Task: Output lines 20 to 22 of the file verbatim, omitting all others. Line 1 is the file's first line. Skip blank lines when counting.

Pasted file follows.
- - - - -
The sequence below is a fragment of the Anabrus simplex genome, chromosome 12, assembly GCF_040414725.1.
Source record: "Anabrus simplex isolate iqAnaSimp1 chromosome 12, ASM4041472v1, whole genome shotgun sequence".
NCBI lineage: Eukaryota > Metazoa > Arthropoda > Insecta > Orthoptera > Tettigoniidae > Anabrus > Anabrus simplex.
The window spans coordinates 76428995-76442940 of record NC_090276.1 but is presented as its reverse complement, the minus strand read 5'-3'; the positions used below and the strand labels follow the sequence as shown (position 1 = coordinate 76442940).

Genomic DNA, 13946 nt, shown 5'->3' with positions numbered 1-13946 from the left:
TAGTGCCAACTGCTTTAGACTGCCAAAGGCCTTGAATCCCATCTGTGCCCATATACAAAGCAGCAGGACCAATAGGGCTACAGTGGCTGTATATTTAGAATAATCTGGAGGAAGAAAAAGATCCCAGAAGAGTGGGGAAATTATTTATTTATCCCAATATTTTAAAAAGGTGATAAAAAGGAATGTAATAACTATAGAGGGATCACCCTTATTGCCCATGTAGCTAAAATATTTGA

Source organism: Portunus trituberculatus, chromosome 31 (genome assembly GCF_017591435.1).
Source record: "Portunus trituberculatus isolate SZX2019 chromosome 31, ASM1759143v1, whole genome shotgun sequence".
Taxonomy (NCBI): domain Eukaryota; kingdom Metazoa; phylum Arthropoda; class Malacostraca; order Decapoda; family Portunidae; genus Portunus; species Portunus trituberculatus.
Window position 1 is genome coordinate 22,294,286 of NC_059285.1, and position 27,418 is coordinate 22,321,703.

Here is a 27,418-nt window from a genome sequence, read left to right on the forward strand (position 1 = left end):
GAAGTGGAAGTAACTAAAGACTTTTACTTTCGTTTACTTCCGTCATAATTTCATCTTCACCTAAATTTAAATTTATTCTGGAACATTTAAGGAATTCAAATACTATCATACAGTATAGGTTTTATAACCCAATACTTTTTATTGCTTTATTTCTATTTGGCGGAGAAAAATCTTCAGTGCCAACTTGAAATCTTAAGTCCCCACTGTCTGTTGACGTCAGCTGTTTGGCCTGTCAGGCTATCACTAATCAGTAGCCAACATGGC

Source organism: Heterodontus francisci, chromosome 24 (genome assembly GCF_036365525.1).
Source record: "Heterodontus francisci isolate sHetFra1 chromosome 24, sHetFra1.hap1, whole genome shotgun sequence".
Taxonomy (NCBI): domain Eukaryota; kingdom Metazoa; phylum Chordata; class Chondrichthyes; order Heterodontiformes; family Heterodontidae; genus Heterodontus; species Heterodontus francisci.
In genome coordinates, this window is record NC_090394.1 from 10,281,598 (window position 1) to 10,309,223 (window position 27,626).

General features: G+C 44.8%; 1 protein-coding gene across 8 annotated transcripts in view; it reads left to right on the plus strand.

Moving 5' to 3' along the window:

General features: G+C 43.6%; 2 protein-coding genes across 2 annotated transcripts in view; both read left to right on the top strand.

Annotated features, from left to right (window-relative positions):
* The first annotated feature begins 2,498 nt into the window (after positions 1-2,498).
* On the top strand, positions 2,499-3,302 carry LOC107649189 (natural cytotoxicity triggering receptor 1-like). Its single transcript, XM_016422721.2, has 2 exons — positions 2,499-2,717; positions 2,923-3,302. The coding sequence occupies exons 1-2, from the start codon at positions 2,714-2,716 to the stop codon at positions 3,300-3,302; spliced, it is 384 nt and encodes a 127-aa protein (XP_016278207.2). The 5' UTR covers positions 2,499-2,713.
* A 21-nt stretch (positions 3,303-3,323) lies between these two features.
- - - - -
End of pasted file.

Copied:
Annotated features, from left to right (window-relative positions):
* The first annotated feature begins 2,498 nt into the window (after positions 1-2,498).
* On the top strand, positions 2,499-3,302 carry LOC107649189 (natural cytotoxicity triggering receptor 1-like). Its single transcript, XM_016422721.2, has 2 exons — positions 2,499-2,717; positions 2,923-3,302. The coding sequence occupies exons 1-2, from the start codon at positions 2,714-2,716 to the stop codon at positions 3,300-3,302; spliced, it is 384 nt and encodes a 127-aa protein (XP_016278207.2). The 5' UTR covers positions 2,499-2,713.